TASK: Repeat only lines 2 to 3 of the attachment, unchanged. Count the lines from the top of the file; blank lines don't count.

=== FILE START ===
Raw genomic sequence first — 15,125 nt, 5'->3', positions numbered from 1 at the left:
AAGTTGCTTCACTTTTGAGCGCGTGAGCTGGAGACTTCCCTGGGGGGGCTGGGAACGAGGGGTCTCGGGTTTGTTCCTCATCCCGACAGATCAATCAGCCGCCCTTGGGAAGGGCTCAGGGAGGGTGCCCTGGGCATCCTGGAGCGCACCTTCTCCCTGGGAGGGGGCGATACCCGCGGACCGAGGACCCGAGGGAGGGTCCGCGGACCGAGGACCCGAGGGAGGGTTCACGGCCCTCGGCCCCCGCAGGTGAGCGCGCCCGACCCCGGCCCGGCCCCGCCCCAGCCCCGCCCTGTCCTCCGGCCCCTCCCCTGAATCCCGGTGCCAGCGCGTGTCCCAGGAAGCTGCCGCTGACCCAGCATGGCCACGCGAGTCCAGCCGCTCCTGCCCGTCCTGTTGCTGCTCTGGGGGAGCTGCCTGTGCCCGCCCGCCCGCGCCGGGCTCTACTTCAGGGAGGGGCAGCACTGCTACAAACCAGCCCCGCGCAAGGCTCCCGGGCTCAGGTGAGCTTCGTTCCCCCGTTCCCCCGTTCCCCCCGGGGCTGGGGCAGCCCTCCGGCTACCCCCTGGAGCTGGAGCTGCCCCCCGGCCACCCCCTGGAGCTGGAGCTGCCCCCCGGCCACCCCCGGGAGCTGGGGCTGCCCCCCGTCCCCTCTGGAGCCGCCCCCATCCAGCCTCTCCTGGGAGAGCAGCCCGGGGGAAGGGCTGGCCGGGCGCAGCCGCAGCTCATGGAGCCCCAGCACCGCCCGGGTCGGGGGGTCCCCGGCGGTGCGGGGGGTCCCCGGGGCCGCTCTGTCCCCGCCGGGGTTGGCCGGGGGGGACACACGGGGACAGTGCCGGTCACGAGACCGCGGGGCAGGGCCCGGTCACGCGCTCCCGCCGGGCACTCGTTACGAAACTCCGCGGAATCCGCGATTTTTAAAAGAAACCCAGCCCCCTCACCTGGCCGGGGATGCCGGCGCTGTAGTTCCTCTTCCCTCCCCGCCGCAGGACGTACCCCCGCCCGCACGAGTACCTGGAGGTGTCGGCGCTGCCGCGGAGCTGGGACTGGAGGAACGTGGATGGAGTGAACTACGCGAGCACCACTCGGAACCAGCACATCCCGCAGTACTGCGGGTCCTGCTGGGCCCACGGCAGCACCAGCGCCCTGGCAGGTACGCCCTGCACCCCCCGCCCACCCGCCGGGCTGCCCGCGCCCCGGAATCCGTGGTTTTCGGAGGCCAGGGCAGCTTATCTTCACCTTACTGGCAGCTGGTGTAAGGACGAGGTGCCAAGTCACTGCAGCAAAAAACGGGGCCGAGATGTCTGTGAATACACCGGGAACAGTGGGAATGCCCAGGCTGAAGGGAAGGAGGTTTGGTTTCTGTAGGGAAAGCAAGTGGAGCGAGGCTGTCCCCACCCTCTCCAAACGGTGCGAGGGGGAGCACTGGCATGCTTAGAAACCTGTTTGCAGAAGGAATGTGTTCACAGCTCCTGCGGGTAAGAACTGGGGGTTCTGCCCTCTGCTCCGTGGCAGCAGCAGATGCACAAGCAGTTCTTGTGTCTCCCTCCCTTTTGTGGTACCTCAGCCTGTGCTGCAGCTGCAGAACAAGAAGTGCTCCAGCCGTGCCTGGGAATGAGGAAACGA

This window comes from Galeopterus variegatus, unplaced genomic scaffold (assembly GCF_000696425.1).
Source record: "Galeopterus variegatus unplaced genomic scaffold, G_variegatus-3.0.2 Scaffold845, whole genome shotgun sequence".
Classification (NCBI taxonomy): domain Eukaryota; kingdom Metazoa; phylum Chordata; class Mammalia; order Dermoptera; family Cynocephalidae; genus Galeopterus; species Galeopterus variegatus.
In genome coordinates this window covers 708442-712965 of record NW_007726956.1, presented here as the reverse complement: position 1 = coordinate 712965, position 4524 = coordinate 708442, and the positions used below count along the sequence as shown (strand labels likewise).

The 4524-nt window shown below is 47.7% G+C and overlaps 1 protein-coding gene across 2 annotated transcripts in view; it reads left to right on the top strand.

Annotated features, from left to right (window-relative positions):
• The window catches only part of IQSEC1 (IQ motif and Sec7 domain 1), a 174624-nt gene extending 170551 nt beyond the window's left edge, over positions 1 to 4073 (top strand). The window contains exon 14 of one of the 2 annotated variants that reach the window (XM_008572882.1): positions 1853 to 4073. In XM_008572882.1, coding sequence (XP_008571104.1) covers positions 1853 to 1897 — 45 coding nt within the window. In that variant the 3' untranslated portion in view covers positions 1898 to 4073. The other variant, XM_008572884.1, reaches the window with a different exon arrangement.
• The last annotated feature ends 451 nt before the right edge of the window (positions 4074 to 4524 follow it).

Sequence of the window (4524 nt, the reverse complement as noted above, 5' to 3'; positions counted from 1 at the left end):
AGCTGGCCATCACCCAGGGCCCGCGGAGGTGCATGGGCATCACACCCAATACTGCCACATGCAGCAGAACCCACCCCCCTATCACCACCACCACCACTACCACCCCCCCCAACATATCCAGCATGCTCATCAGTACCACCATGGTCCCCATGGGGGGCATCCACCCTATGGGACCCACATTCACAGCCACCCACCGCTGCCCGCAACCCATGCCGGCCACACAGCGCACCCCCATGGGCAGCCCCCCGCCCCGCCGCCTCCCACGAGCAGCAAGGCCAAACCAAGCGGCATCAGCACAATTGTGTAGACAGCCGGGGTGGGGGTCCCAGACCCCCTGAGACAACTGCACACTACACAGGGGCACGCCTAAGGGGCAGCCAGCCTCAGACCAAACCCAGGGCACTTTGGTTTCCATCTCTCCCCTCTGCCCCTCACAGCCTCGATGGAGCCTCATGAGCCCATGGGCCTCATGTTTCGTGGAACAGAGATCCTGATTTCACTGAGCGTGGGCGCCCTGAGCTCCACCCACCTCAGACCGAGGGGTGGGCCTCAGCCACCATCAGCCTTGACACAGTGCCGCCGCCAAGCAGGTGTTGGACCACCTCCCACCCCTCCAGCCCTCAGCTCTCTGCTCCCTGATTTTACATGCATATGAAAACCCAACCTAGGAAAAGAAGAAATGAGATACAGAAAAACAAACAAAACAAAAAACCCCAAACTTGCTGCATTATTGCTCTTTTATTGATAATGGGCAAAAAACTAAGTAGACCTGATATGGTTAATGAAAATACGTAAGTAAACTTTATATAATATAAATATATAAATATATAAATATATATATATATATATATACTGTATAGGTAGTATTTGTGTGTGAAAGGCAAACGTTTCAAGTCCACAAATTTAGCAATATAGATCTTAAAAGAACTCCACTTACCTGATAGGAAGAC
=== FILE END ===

AAGTTGCTTCACTTTTGAGCGCGTGAGCTGGAGACTTCCCTGGGGGGGCTGGGAACGAGGGGTCTCGGGTTTGTTCCTCATCCCGACAGATCAATCAGCCGCCCTTGGGAAGGGCTCAGGGAGGGTGCCCTGGGCATCCTGGAGCGCACCTTCTCCCTGGGAGGGGGCGATACCCGCGGACCGAGGACCCGAGGGAGGGTCCGCGGACCGAGGACCCGAGGGAGGGTTCACGGCCCTCGGCCCCCGCAGGTGAGCGCGCCCGACCCCGGCCCGGCCCCGCCCCAGCCCCGCCCTGTCCTCCGGCCCCTCCCCTGAATCCCGGTGCCAGCGCGTGTCCCAGGAAGCTGCCGCTGACCCAGCATGGCCACGCGAGTCCAGCCGCTCCTGCCCGTCCTGTTGCTGCTCTGGGGGAGCTGCCTGTGCCCGCCCGCCCGCGCCGGGCTCTACTTCAGGGAGGGGCAGCACTGCTACAAACCAGCCCCGCGCAAGGCTCCCGGGCTCAGGTGAGCTTCGTTCCCCCGTTCCCCCGTTCCCCCCGGGGCTGGGGCAGCCCTCCGGCTACCCCCTGGAGCTGGAGCTGCCCCCCGGCCACCCCCTGGAGCTGGAGCTGCCCCCCGGCCACCCCCGGGAGCTGGGGCTGCCCCCCGTCCCCTCTGGAGCCGCCCCCATCCAGCCTCTCCTGGGAGAGCAGCCCGGGGGAAGGGCTGGCCGGGCGCAGCCGCAGCTCATGGAGCCCCAGCACCGCCCGGGTCGGGGGGTCCCCGGCGGTGCGGGGGGTCCCCGGGGCCGCTCTGTCCCCGCCGGGGTTGGCCGGGGGGGACACACGGGGACAGTGCCGGTCACGAGACCGCGGGGCAGGGCCCGGTCACGCGCTCCCGCCGGGCACTCGTTACGAAACTCCGCGGAATCCGCGATTTTTAAAAGAAACCCAGCCCCCTCACCTGGCCGGGGATGCCGGCGCTGTAGTTCCTCTTCCCTCCCCGCCGCAGGACGTACCCCCGCCCGCACGAGTACCTGGAGGTGTCGGCGCTGCCGCGGAGCTGGGACTGGAGGAACGTGGATGGAGTGAACTACGCGAGCACCACTCGGAACCAGCACATCCCGCAGTACTGCGGGTCCTGCTGGGCCCACGGCAGCACCAGCGCCCTGGCAGGTACGCCCTGCACCCCCCGCCCACCCGCCGGGCTGCCCGCGCCCCGGAATCCGTGGTTTTCGGAGGCCAGGGCAGCTTATCTTCACCTTACTGGCAGCTGGTGTAAGGACGAGGTGCCAAGTCACTGCAGCAAAAAACGGGGCCGAGATGTCTGTGAATACACCGGGAACAGTGGGAATGCCCAGGCTGAAGGGAAGGAGGTTTGGTTTCTGTAGGGAAAGCAAGTGGAGCGAGGCTGTCCCCACCCTCTCCAAACGGTGCGAGGGGGAGCACTGGCATGCTTAGAAACCTGTTTGCAGAAGGAATGTGTTCACAGCTCCTGCGGGTAAGAACTGGGGGTTCTGCCCTCTGCTCCGTGGCAGCAGCAGATGCACAAGCAGTTCTTGTGTCTCCCTCCCTTTTGTGGTACCTCAGCCTGTGCTGCAGCTGCAGAACAAGAAGTGCTCCAGCCGTGCCTGGGAATGAGGAAACGA

This window comes from Galeopterus variegatus, unplaced genomic scaffold (assembly GCF_000696425.1).